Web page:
MINUSCA commends Rwanda police peacekeepers

The Joint Task Force Commander for Bangui (JTFB), Brig. Gen. Mouhamed Selloum, on Tuesday, visited the base camp for Rwanda Formed Police Unit One (RWAFPU-I) serving under the UN Multidimensional Stabilisation Mission in Central African Republic (MINUSCA), and urged them to maintain their professional services.

Brig. Gen. Selloum, who was flanked by his deputy, Col Jean Paul Karangwa, had paid a courtesy call to the Rwandan police peacekeepers operating in the capital Bangui.

“I came to congratulate you for the unwavering commitment and the professionalism you exhibit in your day-to-day peacekeeping tasks,” Selloum said.

He observed that the Rwandan peacekeepers have played an important role in the process to stabilise the capital.

He also thanked them for deploying part of their force to Bangassou (70 police officers) in the fragile eastern part, about 474km from Bangui.

“We applaud the hard work, courage, sacrifice and determination of the Rwandan police peacekeepers. Despite the challenges encountered you have maintained the security of communities and prevented intercommunity clashes. The UN and MINUSCA believe in your capabilities, so continue to preserve that image,” said Brig. Gen. Selloum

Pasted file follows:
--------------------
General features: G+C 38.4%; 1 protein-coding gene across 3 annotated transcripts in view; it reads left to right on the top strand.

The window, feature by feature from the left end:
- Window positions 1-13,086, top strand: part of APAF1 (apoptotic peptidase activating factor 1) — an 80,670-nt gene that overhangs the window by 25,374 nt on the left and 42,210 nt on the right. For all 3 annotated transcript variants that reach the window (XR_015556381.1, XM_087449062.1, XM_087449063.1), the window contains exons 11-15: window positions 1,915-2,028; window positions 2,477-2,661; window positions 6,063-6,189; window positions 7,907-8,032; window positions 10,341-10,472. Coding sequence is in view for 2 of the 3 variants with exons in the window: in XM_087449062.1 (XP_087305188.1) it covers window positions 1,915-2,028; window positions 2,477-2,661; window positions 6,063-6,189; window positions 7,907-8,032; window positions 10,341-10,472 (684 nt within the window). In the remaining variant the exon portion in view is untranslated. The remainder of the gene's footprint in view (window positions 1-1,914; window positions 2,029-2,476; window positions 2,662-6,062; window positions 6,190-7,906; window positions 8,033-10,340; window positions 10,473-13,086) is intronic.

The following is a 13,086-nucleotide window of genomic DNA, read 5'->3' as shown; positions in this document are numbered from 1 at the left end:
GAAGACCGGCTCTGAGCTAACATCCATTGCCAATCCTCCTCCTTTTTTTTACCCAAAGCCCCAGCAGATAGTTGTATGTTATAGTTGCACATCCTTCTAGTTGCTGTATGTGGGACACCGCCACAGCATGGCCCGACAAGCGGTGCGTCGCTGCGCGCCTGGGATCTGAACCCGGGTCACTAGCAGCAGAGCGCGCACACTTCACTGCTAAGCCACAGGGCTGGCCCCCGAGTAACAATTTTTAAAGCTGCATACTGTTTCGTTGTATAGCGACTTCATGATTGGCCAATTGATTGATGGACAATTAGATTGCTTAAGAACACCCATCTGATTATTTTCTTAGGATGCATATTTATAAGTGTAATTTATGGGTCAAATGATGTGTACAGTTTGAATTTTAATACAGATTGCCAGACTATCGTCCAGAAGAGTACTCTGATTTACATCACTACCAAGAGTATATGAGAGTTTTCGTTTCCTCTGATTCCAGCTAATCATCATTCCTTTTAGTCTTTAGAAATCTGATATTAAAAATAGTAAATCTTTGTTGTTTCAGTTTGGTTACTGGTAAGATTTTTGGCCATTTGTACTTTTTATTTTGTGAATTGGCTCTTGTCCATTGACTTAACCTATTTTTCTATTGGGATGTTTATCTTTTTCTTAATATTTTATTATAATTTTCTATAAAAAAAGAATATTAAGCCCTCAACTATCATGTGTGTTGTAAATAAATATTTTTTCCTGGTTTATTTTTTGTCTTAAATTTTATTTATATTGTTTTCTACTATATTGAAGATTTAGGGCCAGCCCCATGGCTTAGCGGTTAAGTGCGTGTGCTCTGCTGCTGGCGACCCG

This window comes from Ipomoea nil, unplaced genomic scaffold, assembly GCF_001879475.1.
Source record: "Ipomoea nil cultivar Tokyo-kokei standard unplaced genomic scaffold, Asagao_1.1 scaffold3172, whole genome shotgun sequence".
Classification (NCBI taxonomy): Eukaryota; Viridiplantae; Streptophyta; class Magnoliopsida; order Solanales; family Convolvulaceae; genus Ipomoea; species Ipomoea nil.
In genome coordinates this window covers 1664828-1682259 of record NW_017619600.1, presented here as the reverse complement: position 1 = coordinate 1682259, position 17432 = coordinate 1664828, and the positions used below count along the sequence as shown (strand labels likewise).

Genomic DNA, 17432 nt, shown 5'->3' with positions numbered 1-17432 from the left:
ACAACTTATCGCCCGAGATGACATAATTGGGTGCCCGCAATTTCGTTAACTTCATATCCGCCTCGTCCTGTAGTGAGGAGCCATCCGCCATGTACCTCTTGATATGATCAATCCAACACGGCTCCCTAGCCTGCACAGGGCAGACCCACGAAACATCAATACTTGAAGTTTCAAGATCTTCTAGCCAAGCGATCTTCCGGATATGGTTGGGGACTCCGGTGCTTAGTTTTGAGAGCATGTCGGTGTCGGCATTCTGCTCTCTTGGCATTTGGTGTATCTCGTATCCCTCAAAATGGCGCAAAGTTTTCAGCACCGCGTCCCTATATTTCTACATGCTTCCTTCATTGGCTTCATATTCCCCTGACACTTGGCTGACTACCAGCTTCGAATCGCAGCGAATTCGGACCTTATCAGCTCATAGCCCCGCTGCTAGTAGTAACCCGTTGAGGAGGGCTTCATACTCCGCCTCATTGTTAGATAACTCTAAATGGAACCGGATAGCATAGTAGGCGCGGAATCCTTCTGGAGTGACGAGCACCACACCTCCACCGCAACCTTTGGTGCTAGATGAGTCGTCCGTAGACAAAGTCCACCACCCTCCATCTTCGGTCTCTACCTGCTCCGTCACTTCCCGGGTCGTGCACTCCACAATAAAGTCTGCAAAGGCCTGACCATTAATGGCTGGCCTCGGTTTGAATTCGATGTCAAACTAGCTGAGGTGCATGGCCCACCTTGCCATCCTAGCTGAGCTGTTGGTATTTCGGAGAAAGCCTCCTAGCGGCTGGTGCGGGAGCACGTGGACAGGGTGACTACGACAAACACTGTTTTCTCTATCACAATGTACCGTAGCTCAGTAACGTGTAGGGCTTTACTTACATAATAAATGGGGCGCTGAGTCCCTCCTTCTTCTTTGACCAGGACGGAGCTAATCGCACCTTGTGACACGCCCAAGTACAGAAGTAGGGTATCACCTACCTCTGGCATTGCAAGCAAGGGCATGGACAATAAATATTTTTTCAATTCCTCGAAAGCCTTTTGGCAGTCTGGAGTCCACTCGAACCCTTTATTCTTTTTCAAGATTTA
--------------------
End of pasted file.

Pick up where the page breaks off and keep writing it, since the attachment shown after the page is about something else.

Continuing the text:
Success, he said, doesn’t just happen but rather its the result of effective planning, teamwork, discipline and sacrifice.

RWAFPU-I commander Assistant Commissioner of Police Sam Rumanzi briefed the force on operations they conducted since their deployment in December last year.

RWAFPU-I is in charge of peacekeeping operations in four arrondissements (territorial jurisdictions) in Bangui.

There are over 430 Rwandan police peacekeepers organised in three contingents; two FPUs and a Protection Support Unit (PSU).

The contingents are in charge of public order management, protection of internally displaced persons, key installations and infrastructure.

Others constitute escorts of high-profile government officials, top UN staff, and offer other related services as well as rendering humanitarian assistance, among others.

Others serve as Individual Police Officers (IPO), who work as advisors and mentors.

editorial@newtimes.co.rw

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